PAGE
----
# The Johnson Solids

The Johnson solids are 3D polyhedra that are convex and have regular polygons for their faces, but are not among the Platonic solids or uniform 3D polyhedra. Norman Johnson enumerated the full list of 92 such polyhedra, which have been named after him.

In the above image, 97 solids are shown, because 5 of the Johnson solids are chiral: they are distinct from their mirror images. These are J44–J48. They are paired with their mirror images above, thus making a total of 97 solids.

The Johnson solids occur as cells of the so-called CRF polychora, a generalization of the Johnson solids to 4D.

## Pyramids, Cupolae, and Rotundae

The first six Johnson solids are the pyramids, cupolae, and rotundae. A pyramid is formed by adding a point (the apex) over a polygon and erecting triangles connecting the point to the edges of the polygon. A cupola is formed by placing a polygon and its Stott expansion on parallel planes and connecting them with triangles and squares. A rotunda is a hemispherical dome-shaped polyhedron; there is only one in Johnson's list: the pentagonal rotunda, J6.

## Modifications of J1–J6

The next solids in Johnson's list are formed by pasting together various combinations of the first six plus some prisms and antiprisms. The list is quite long due to combinatorial explosion.

The prefix ortho- means two parts are in matching orientation; whereas gyro- means one part rotated with respect to the other. Thus, an elongation or gyroelongation is the lengthening of a polyhedron by attaching or inserting a prism or antiprism, respectively. A fastigium is a roof-like shape, referring to a triangular prism in J26.

†The last five of these Johnson solids, J44–J48, are chiral: they are distinct from their mirror images. These are the only chiral Johnson solids.

## Prism Augmentations

Next are augmentations of the polygonal prisms. An augmentation is the attaching of one or more smaller polyhedra (usually pyramids or cupolae) to a larger one. There is some overlap between this category and the previous one, but we list them separately here because their 4D analogues, the duoprism augmentations, form their own category of CRFs.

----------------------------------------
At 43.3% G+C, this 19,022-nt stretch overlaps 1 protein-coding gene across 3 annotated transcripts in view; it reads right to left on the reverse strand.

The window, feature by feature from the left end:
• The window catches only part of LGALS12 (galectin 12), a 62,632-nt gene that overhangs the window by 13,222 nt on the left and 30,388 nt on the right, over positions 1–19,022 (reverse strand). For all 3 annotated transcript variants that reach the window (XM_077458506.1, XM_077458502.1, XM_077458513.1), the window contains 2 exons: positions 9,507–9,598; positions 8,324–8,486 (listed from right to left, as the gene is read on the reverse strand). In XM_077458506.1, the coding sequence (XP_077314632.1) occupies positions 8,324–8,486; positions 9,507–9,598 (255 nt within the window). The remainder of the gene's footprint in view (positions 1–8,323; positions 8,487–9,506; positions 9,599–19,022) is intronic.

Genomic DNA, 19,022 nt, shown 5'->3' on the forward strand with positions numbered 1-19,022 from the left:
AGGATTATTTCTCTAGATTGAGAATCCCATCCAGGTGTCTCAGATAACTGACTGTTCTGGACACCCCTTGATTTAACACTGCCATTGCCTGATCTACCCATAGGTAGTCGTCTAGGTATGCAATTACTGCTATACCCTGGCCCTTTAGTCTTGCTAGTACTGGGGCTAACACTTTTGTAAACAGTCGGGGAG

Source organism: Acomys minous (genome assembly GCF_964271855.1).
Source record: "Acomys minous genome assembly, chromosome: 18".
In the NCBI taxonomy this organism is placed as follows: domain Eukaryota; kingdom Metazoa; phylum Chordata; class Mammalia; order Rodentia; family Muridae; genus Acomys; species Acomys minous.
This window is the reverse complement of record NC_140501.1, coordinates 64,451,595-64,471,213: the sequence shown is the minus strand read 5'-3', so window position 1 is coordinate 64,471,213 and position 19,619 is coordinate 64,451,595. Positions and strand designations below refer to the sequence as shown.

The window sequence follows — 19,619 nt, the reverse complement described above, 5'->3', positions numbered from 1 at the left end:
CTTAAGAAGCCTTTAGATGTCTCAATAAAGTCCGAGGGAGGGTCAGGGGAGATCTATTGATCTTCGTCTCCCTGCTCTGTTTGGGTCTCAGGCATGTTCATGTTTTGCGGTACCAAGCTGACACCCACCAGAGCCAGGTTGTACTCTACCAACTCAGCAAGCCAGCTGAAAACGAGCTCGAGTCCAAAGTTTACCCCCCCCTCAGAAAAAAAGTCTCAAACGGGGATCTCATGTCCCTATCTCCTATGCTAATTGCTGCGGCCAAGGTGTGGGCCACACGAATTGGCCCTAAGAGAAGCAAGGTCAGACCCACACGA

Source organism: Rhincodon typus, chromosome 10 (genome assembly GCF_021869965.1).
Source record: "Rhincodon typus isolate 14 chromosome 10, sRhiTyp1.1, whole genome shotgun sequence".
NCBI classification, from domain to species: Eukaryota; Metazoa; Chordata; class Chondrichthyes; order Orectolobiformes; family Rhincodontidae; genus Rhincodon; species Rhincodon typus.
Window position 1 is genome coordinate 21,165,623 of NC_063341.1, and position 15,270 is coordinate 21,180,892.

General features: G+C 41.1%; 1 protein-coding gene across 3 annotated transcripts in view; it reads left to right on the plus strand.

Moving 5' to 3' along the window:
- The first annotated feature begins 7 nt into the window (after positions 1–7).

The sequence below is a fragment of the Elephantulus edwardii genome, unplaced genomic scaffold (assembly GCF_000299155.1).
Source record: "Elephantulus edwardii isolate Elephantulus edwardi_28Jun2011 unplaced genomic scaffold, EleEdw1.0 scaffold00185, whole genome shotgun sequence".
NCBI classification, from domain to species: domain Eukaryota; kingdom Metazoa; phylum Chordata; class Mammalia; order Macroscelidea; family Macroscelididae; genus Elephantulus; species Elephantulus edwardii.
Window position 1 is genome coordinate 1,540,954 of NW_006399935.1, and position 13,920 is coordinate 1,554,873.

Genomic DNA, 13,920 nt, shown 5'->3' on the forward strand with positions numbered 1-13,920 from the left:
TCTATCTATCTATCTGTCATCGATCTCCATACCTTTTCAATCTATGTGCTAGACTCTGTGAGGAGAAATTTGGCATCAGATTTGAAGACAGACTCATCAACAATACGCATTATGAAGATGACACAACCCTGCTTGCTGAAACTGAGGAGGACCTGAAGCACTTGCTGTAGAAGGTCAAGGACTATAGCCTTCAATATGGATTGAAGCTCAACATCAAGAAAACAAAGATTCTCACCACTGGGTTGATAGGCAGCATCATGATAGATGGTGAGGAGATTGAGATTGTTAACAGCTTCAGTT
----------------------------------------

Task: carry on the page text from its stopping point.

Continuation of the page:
## Modifications of Uniform Polyhedra

Following this, we come to the augmentations and diminishings of the regular and uniform polyhedra. A diminishing is an ad hoc cutting off of one or more smaller parts from a polyhedron regardless of symmetry (as opposed to truncation, where the cutting is generally done with respect to the polyhedron's full symmetry.)

## Crown Jewels

The last few Johnson solids are special cases that cannot be obtained by simple cut-and-paste operations on the uniform polyhedra. They are nicknamed crown jewels because they are rare, difficult to find from first principles, and have unique properties.

The last two of these, J91 and J92, are indirectly related to the icosahedron via a special, modified form of Stott expansion. Applying this operation to various 4D uniform polychora produces a sizable number of 4D CRF crown jewels, many of which contain J91 and J92 as cells.

The names of these last few solids as explained by Johnson himself:

If we define a lune as a complex of two triangles attached to opposite sides of a square, the prefix spheno- refers to a wedgelike complex formed by two adjacent lunes. The prefix dispheno- denotes two such complexes, while hebespheno- indicates a blunter complex of two lunes separated by a third lune. The suffix -corona refers to a crownlike complex of eight triangles, and -megacorona, to a larger such complex of 12 triangles. The suffix -cingulum indicates a belt of 12 triangles.

Last updated 23 May 2019.